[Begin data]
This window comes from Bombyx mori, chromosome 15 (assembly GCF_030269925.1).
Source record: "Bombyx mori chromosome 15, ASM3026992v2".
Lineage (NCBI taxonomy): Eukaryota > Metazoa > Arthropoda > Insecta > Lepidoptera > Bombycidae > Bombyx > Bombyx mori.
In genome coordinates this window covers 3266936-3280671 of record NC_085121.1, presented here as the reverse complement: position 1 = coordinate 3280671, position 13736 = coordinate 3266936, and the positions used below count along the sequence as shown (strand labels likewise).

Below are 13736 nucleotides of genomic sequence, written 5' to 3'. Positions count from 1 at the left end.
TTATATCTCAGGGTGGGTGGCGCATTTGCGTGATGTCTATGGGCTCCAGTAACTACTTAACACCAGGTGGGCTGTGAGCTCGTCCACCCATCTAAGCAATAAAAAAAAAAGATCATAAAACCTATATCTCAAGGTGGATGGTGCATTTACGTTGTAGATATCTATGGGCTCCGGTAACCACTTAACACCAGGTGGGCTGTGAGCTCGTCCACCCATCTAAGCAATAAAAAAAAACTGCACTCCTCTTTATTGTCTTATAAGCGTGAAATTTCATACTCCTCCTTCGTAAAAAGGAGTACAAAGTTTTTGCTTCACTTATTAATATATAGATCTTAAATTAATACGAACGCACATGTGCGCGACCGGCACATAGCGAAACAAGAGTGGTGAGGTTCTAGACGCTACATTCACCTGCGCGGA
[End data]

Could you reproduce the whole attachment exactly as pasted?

This window comes from Bombyx mori, chromosome 15 (assembly GCF_030269925.1).
Source record: "Bombyx mori chromosome 15, ASM3026992v2".
Lineage (NCBI taxonomy): Eukaryota > Metazoa > Arthropoda > Insecta > Lepidoptera > Bombycidae > Bombyx > Bombyx mori.
In genome coordinates this window covers 3266936-3280671 of record NC_085121.1, presented here as the reverse complement: position 1 = coordinate 3280671, position 13736 = coordinate 3266936, and the positions used below count along the sequence as shown (strand labels likewise).

Below are 13736 nucleotides of genomic sequence, written 5' to 3'. Positions count from 1 at the left end.
TTATATCTCAGGGTGGGTGGCGCATTTGCGTGATGTCTATGGGCTCCAGTAACTACTTAACACCAGGTGGGCTGTGAGCTCGTCCACCCATCTAAGCAATAAAAAAAAAAGATCATAAAACCTATATCTCAAGGTGGATGGTGCATTTACGTTGTAGATATCTATGGGCTCCGGTAACCACTTAACACCAGGTGGGCTGTGAGCTCGTCCACCCATCTAAGCAATAAAAAAAAACTGCACTCCTCTTTATTGTCTTATAAGCGTGAAATTTCATACTCCTCCTTCGTAAAAAGGAGTACAAAGTTTTTGCTTCACTTATTAATATATAGATCTTAAATTAATACGAACGCACATGTGCGCGACCGGCACATAGCGAAACAAGAGTGGTGAGGTTCTAGACGCTACATTCACCTGCGCGGA